Mr. Speaker, I would like to thank members on both sides of the House for their participation in this debate.
As I have already mentioned, Pope John Paul II's legacy goes well beyond his role in the Catholic church. He stood for religious tolerance and freedom and he spent a great deal of time encouraging inter-religious dialogue. To me this represents a big part of what it means to be Canadian.
Canada is a country where so many traditions, religions and cultures come together in harmony, where each has supported and impacted the other, where mutual respect and admiration is of paramount importance. We live in a country where our children can grow up to have an understanding and an appreciation for other cultures and come to learn from the teaching of each. Our future looks bright. Younger generations will reiterate these messages and teach tolerance and harmony.
John Paul II once said:
To choose tolerance, dialogue and cooperation as the path into the future is to preserve what is most precious in the great religious heritage of mankind. It is also to ensure that in the centuries to come the world will not be without that hope which is the lifeblood of the human heart.
In addition to the respect he showed to other religions, Pope John Paul II recognized that today's youth hold the key to our future, and by imparting wisdom and values of compassion and tolerance on younger generations, we can ensure a better future. He showed our youth a great respect and sought to bridge generational gaps, which is why in 1985 he established World Youth Day. His visit to Toronto for World Youth Day in 2002 attracted hundreds of thousands of people. Youth from around the world representing all faiths and cultures came to hear him speak and to experience the wonderful multicultural society Canada has to offer. Each time we celebrate World Youth Day, we also celebrate John Paul II's legacy and his vision for our future and investment in our youth.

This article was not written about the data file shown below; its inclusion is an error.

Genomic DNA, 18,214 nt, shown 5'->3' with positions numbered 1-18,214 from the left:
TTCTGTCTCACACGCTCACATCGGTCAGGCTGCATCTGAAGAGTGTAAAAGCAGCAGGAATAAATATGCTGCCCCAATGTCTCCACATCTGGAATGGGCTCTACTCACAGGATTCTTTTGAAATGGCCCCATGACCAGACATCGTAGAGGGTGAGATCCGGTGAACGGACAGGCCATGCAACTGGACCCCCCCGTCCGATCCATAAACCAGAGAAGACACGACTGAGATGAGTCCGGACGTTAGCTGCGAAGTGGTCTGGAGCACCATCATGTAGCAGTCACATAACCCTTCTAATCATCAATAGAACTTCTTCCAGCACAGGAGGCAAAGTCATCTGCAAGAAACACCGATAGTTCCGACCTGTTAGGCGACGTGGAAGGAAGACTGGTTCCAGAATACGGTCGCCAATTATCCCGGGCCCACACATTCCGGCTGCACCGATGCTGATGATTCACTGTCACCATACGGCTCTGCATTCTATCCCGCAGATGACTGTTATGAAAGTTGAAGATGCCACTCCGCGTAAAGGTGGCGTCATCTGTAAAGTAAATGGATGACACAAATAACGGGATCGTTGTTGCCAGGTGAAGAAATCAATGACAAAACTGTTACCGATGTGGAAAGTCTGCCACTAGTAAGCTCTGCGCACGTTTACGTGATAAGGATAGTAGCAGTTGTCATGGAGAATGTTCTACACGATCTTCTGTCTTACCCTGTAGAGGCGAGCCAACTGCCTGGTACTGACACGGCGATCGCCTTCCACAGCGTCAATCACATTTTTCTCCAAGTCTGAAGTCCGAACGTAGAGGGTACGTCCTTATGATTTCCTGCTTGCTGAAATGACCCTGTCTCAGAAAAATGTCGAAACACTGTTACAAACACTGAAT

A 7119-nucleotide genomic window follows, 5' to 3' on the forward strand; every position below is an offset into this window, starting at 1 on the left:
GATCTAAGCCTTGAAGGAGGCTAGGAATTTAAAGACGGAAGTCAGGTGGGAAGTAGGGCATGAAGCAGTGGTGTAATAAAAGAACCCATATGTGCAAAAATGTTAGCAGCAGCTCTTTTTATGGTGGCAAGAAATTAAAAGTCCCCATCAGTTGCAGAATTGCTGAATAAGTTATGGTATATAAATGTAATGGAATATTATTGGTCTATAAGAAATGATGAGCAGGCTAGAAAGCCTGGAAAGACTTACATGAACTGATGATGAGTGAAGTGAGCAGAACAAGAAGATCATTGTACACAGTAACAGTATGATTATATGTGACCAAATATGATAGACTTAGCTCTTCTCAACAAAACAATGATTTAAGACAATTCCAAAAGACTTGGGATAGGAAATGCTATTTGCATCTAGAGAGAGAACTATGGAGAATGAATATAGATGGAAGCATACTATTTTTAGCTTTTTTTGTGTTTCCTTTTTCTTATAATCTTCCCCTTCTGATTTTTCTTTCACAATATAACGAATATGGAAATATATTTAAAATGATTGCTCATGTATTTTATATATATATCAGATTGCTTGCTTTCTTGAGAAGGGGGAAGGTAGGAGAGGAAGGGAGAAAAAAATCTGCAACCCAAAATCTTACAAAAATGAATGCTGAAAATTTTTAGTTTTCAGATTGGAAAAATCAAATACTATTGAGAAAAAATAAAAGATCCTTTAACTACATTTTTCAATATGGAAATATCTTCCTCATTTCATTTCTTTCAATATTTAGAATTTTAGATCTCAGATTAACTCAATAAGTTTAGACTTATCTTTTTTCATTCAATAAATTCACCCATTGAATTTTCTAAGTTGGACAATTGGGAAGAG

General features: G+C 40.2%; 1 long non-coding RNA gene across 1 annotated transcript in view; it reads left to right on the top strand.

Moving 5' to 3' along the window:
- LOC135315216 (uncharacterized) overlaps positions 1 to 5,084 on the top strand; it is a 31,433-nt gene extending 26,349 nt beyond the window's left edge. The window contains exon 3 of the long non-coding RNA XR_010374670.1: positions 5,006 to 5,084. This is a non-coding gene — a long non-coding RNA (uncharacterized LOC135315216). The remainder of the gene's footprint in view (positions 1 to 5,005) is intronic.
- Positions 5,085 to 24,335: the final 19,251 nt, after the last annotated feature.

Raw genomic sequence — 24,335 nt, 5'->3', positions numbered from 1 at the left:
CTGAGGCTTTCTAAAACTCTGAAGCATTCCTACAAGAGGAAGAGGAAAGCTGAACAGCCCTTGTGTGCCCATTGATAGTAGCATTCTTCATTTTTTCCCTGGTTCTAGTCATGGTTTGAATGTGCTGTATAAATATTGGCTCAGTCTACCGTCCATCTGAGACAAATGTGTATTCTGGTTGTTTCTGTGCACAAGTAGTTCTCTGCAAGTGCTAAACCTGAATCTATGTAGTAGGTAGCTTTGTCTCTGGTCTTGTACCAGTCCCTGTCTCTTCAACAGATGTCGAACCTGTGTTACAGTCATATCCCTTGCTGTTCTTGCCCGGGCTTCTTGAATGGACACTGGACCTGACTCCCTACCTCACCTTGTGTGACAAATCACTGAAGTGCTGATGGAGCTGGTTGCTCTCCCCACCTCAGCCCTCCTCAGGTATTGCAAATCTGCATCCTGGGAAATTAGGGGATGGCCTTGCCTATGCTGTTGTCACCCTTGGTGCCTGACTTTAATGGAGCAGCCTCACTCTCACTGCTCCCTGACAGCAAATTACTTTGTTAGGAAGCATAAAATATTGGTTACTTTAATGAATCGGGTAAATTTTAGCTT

Pope John Paul II proved that nothing is impossible and stood up for populations who were oppressed by totalitarian regimes. He will be remembered for his role in the collapse of several stifling dictatorships and the way he inspired peaceful opposition to communism in Poland, leading to its eventual collapse.
Canada is a peaceful country and a safe country, and I strongly believe that the work of John Paul II and the values he spread truly resonate with what it means to be Canadian. In taking the time to remember Pope John Paul II, Canadians would also take a moment to appreciate what we are so lucky to have in this great country.
I bring this before the House today, not only as an opportunity to celebrate a man who did so much for millions of Christian followers around the world, but to celebrate a man who did much more to uphold values that we as Canadians cherish so deeply, values of justice, liberty and democracy.
I ask all members of the House to join me in declaring April 2 Pope John Paul II day in Canada, to honour and pay tribute to this great man.